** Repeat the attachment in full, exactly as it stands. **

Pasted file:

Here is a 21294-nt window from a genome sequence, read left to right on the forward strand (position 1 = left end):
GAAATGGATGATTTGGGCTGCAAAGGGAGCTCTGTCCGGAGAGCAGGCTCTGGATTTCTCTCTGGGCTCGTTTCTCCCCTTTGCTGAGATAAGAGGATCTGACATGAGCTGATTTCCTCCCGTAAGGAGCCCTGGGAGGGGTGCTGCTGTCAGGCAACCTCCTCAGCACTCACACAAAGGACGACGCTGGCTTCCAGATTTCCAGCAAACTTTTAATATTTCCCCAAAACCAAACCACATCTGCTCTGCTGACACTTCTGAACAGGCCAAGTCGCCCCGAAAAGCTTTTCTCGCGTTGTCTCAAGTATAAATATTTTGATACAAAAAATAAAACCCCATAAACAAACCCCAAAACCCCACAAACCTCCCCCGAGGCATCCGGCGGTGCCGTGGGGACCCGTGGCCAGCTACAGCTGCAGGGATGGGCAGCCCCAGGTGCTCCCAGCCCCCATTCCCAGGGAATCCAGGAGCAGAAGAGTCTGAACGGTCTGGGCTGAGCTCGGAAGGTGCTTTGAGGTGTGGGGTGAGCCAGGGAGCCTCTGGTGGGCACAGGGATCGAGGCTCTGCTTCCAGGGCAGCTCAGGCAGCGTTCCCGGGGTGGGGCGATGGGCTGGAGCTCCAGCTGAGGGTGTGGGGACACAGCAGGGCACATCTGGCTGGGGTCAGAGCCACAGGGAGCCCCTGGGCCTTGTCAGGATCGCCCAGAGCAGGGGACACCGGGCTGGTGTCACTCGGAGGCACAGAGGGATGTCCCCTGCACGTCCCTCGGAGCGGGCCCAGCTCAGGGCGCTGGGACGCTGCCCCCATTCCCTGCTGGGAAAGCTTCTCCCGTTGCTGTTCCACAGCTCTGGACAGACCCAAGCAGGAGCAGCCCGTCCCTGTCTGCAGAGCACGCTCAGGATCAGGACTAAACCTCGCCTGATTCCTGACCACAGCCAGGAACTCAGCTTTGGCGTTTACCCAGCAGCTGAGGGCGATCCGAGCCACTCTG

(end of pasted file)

Here is a 21294-nt window from a genome sequence, read left to right on the forward strand (position 1 = left end):
GAAATGGATGATTTGGGCTGCAAAGGGAGCTCTGTCCGGAGAGCAGGCTCTGGATTTCTCTCTGGGCTCGTTTCTCCCCTTTGCTGAGATAAGAGGATCTGACATGAGCTGATTTCCTCCCGTAAGGAGCCCTGGGAGGGGTGCTGCTGTCAGGCAACCTCCTCAGCACTCACACAAAGGACGACGCTGGCTTCCAGATTTCCAGCAAACTTTTAATATTTCCCCAAAACCAAACCACATCTGCTCTGCTGACACTTCTGAACAGGCCAAGTCGCCCCGAAAAGCTTTTCTCGCGTTGTCTCAAGTATAAATATTTTGATACAAAAAATAAAACCCCATAAACAAACCCCAAAACCCCACAAACCTCCCCCGAGGCATCCGGCGGTGCCGTGGGGACCCGTGGCCAGCTACAGCTGCAGGGATGGGCAGCCCCAGGTGCTCCCAGCCCCCATTCCCAGGGAATCCAGGAGCAGAAGAGTCTGAACGGTCTGGGCTGAGCTCGGAAGGTGCTTTGAGGTGTGGGGTGAGCCAGGGAGCCTCTGGTGGGCACAGGGATCGAGGCTCTGCTTCCAGGGCAGCTCAGGCAGCGTTCCCGGGGTGGGGCGATGGGCTGGAGCTCCAGCTGAGGGTGTGGGGACACAGCAGGGCACATCTGGCTGGGGTCAGAGCCACAGGGAGCCCCTGGGCCTTGTCAGGATCGCCCAGAGCAGGGGACACCGGGCTGGTGTCACTCGGAGGCACAGAGGGATGTCCCCTGCACGTCCCTCGGAGCGGGCCCAGCTCAGGGCGCTGGGACGCTGCCCCCATTCCCTGCTGGGAAAGCTTCTCCCGTTGCTGTTCCACAGCTCTGGACAGACCCAAGCAGGAGCAGCCCGTCCCTGTCTGCAGAGCACGCTCAGGATCAGGACTAAACCTCGCCTGATTCCTGACCACAGCCAGGAACTCAGCTTTGGCGTTTACCCAGCAGCTGAGGGCGATCCGAGCCACTCTG